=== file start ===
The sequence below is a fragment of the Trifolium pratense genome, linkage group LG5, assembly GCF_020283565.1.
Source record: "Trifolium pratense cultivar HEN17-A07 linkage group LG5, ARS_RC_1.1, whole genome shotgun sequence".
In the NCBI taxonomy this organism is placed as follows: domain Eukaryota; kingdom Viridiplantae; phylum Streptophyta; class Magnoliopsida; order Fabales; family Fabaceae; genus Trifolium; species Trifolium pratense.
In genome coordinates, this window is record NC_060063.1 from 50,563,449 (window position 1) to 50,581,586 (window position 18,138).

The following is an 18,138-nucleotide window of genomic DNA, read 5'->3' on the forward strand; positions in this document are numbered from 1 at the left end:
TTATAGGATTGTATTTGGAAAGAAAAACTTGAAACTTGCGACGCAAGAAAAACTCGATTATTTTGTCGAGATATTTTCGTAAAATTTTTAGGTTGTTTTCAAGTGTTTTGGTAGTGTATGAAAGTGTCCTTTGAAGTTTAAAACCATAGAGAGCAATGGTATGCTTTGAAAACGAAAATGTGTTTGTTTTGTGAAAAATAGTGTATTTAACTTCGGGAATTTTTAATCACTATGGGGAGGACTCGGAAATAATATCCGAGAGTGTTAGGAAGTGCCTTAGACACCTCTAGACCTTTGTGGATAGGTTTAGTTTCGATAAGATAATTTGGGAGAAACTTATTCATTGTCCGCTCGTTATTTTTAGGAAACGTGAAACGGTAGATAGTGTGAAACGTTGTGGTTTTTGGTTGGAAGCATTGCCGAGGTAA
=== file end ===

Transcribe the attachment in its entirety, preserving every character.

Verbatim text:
The sequence below is a fragment of the Trifolium pratense genome, linkage group LG5, assembly GCF_020283565.1.
Source record: "Trifolium pratense cultivar HEN17-A07 linkage group LG5, ARS_RC_1.1, whole genome shotgun sequence".
In the NCBI taxonomy this organism is placed as follows: domain Eukaryota; kingdom Viridiplantae; phylum Streptophyta; class Magnoliopsida; order Fabales; family Fabaceae; genus Trifolium; species Trifolium pratense.
In genome coordinates, this window is record NC_060063.1 from 50,563,449 (window position 1) to 50,581,586 (window position 18,138).

The following is an 18,138-nucleotide window of genomic DNA, read 5'->3' on the forward strand; positions in this document are numbered from 1 at the left end:
TTATAGGATTGTATTTGGAAAGAAAAACTTGAAACTTGCGACGCAAGAAAAACTCGATTATTTTGTCGAGATATTTTCGTAAAATTTTTAGGTTGTTTTCAAGTGTTTTGGTAGTGTATGAAAGTGTCCTTTGAAGTTTAAAACCATAGAGAGCAATGGTATGCTTTGAAAACGAAAATGTGTTTGTTTTGTGAAAAATAGTGTATTTAACTTCGGGAATTTTTAATCACTATGGGGAGGACTCGGAAATAATATCCGAGAGTGTTAGGAAGTGCCTTAGACACCTCTAGACCTTTGTGGATAGGTTTAGTTTCGATAAGATAATTTGGGAGAAACTTATTCATTGTCCGCTCGTTATTTTTAGGAAACGTGAAACGGTAGATAGTGTGAAACGTTGTGGTTTTTGGTTGGAAGCATTGCCGAGGTAA